Marans originated from a landrace around the La Rochelle area in Southwestern France. Locally they were called “Swamp Chickens” because the country was low and marshy. Over time they were crossed with barnyard hens and game cocks brought in by local sailors. These crosses came to be called Marandaise Fowl. Later on these crosses were bred to Croad Langshans, Brahmas, Coucou de Malines, Coucou de Rennes and Gatinsise to produce the modern day ancestors of our beloved Marans. In 1930 were officially named Marans after the French port where they originated from.
They were first well known throughout France for their beautiful russet colored eggs. Their feather colors were all over the place, so they didn’t really have a true color at first. They also make for a great dual purpose bird.
In 1932 there were 6 recognized varieties named.
- Silver cuckoo
- Black copper
- Golden cuckoo
Marans almost went extinct during WWII but fortunately for us the French Department of Agriculture worked hard to bring them back to their glory with much needed improvements. One of the biggest improvements was their egg production. Bu 1952 Marans were bred to lay around 200 eggs a year.
Black Marans were accepted by the American Poultry Association in January 26, 2020.
In the United Kingdom the breed standard calls for cleaned shanks and feet but in the United States and France ALL varieties are to have feathered shanks and lightly feathered outer toe. Marans have single combs. Their beaks are a horn color with a slight hook. Eyes are orange colored. Shanks and feet are or pink with the soles being white.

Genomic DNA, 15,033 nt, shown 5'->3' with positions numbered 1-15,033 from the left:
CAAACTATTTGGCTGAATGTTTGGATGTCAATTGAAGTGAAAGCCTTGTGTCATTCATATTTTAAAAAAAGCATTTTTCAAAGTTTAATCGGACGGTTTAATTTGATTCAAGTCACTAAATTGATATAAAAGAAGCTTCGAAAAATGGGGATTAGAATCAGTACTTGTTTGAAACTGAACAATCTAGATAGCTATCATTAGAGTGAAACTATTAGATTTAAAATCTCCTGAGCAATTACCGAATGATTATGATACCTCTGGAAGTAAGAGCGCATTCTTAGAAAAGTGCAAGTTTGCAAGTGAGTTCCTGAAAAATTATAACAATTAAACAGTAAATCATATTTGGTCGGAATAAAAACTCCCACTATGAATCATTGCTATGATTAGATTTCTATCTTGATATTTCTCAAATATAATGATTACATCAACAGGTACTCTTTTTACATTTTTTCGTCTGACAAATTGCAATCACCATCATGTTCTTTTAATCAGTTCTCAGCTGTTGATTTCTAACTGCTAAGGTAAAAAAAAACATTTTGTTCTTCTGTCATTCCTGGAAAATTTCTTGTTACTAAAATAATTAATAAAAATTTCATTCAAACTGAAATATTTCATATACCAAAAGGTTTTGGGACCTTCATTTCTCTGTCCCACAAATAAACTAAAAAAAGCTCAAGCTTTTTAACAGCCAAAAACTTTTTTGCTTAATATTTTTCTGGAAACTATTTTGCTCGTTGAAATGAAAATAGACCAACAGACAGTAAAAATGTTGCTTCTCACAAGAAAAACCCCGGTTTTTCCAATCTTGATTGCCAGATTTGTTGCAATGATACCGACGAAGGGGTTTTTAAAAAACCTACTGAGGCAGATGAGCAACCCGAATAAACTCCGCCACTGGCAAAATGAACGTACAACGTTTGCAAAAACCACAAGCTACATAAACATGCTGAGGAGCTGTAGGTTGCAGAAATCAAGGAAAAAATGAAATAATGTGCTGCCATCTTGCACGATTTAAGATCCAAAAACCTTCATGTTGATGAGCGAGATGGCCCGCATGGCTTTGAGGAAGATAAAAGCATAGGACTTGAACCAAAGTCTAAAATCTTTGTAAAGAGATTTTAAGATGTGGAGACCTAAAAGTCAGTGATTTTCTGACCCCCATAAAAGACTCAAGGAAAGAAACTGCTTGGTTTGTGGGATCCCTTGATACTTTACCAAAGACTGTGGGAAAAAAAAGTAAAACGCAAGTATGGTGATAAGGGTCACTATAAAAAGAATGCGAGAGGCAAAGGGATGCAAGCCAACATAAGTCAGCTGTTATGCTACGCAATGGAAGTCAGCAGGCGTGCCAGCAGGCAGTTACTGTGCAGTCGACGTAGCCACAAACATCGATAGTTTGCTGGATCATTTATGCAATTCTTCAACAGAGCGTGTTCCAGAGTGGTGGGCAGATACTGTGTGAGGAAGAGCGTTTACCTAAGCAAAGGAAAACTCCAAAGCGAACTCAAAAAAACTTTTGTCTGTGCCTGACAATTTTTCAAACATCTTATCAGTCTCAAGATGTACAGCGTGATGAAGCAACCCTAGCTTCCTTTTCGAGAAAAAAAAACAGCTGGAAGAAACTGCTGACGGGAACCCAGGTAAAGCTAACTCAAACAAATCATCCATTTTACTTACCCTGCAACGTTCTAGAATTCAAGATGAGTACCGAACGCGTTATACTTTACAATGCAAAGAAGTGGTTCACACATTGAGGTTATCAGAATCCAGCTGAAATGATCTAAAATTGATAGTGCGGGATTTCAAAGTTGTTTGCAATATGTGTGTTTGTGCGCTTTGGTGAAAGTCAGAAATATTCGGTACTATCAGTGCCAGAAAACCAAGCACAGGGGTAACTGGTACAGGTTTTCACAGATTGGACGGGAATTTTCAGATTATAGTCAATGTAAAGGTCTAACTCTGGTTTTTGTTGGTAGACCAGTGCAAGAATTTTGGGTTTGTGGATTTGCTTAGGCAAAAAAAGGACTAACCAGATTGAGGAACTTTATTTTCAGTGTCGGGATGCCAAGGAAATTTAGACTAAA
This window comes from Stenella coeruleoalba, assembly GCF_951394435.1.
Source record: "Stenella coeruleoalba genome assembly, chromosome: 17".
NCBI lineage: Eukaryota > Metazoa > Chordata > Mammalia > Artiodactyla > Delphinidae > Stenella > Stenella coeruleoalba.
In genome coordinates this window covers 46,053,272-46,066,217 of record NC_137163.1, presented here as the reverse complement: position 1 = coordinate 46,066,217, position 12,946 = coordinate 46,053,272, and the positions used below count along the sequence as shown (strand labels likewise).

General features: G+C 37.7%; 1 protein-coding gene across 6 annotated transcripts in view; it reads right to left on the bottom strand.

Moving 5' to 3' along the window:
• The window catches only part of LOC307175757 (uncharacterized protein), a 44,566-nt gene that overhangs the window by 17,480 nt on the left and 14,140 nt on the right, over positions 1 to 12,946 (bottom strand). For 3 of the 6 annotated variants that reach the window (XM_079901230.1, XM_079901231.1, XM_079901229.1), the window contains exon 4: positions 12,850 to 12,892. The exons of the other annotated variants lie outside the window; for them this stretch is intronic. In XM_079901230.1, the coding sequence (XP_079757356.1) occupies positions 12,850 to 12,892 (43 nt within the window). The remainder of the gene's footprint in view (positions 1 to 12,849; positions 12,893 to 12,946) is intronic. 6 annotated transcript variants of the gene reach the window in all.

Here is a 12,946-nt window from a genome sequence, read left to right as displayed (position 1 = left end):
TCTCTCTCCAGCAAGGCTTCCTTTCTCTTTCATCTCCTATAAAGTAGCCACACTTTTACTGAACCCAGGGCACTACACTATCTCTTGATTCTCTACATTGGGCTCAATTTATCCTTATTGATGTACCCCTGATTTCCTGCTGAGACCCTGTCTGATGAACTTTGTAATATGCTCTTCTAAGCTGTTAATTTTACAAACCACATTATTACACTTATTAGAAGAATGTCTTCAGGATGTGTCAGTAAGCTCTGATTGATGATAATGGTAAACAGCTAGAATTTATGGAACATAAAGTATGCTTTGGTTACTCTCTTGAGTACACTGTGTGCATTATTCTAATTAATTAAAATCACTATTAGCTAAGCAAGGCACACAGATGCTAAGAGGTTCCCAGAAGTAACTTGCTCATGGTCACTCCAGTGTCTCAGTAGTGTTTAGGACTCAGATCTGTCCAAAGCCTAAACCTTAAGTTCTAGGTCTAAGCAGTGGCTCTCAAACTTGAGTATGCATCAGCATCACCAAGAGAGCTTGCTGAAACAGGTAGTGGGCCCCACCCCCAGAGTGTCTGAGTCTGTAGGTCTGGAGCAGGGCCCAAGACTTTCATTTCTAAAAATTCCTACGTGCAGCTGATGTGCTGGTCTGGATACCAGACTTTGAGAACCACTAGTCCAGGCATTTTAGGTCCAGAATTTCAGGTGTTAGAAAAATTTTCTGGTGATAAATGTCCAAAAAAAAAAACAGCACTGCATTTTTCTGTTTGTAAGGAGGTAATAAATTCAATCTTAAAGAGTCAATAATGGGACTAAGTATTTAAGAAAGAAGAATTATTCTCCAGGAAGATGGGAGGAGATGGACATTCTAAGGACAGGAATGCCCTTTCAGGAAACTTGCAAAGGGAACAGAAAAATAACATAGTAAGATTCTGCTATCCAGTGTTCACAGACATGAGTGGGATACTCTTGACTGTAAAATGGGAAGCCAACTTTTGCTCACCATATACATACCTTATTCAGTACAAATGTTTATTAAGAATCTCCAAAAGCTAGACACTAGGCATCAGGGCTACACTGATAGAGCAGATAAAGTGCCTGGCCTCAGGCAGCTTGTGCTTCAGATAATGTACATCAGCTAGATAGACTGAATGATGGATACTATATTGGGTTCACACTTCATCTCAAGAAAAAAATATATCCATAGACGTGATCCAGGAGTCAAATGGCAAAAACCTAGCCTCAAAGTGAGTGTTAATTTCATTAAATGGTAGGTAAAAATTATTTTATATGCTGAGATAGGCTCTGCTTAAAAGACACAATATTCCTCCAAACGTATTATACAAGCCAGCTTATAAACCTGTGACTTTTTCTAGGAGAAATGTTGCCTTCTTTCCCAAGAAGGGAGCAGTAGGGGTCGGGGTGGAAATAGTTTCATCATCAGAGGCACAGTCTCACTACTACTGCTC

Marans are quite and gentle birds. Cocks can sometimes be confrontational if they feel like their flock is being threatened. They are active birds and enjoy being able to forage for food but they handle confinement well. They are winter hardy as well but will require a draft and moisture free coop due to their large comb and wattles. Hens make great setters and wonderful mothers.
Marans hens that lay darker eggs will not be the best layers, but that beautiful dark russet and chocolate eggs make it worth it. Not all of our hens carry the genes for eggs that lay 6-8 on the color scale but we promise you will get 4-5 grades to ensure they are true Marans. And keep in mind not all varieties are genetically there to even be able to produce those super dark eggs, but keep in mind many of us breeders are working hard to get there! And like all colored & tinted egg layers, color will fade throughout their laying cycles so it is common and completely normal for your hens to lay eggs without any type of coloring on them. After molting the pigments typically start to come back. Older hens may lose their ability to produce pigment all together.
Marans lay around 200 large eggs a year.
Cocks weigh 7-8 pounds
Hens weigh 6.5 pounds